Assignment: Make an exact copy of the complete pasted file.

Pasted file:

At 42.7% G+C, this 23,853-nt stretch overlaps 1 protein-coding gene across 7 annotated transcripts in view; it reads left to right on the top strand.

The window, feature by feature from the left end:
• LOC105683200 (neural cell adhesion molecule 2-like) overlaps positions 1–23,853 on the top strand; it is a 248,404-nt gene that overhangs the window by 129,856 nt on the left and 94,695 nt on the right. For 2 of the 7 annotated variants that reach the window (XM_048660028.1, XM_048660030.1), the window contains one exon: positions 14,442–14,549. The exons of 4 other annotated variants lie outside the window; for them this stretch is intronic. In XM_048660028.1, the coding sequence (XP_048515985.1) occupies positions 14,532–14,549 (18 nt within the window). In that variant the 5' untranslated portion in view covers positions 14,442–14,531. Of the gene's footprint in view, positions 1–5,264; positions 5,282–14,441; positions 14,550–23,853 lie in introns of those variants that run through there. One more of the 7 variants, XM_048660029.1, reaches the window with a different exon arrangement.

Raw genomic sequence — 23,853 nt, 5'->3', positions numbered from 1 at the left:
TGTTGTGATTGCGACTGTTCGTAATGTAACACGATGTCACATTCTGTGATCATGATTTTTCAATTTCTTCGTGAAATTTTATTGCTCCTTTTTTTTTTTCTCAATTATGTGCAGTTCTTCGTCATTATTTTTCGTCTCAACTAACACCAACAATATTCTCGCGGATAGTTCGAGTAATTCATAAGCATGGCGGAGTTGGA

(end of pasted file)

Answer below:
At 42.7% G+C, this 23,853-nt stretch overlaps 1 protein-coding gene across 7 annotated transcripts in view; it reads left to right on the top strand.

The window, feature by feature from the left end:
• LOC105683200 (neural cell adhesion molecule 2-like) overlaps positions 1–23,853 on the top strand; it is a 248,404-nt gene that overhangs the window by 129,856 nt on the left and 94,695 nt on the right. For 2 of the 7 annotated variants that reach the window (XM_048660028.1, XM_048660030.1), the window contains one exon: positions 14,442–14,549. The exons of 4 other annotated variants lie outside the window; for them this stretch is intronic. In XM_048660028.1, the coding sequence (XP_048515985.1) occupies positions 14,532–14,549 (18 nt within the window). In that variant the 5' untranslated portion in view covers positions 14,442–14,531. Of the gene's footprint in view, positions 1–5,264; positions 5,282–14,441; positions 14,550–23,853 lie in introns of those variants that run through there. One more of the 7 variants, XM_048660029.1, reaches the window with a different exon arrangement.

Raw genomic sequence — 23,853 nt, 5'->3', positions numbered from 1 at the left:
TGTTGTGATTGCGACTGTTCGTAATGTAACACGATGTCACATTCTGTGATCATGATTTTTCAATTTCTTCGTGAAATTTTATTGCTCCTTTTTTTTTTTCTCAATTATGTGCAGTTCTTCGTCATTATTTTTCGTCTCAACTAACACCAACAATATTCTCGCGGATAGTTCGAGTAATTCATAAGCATGGCGGAGTTGGA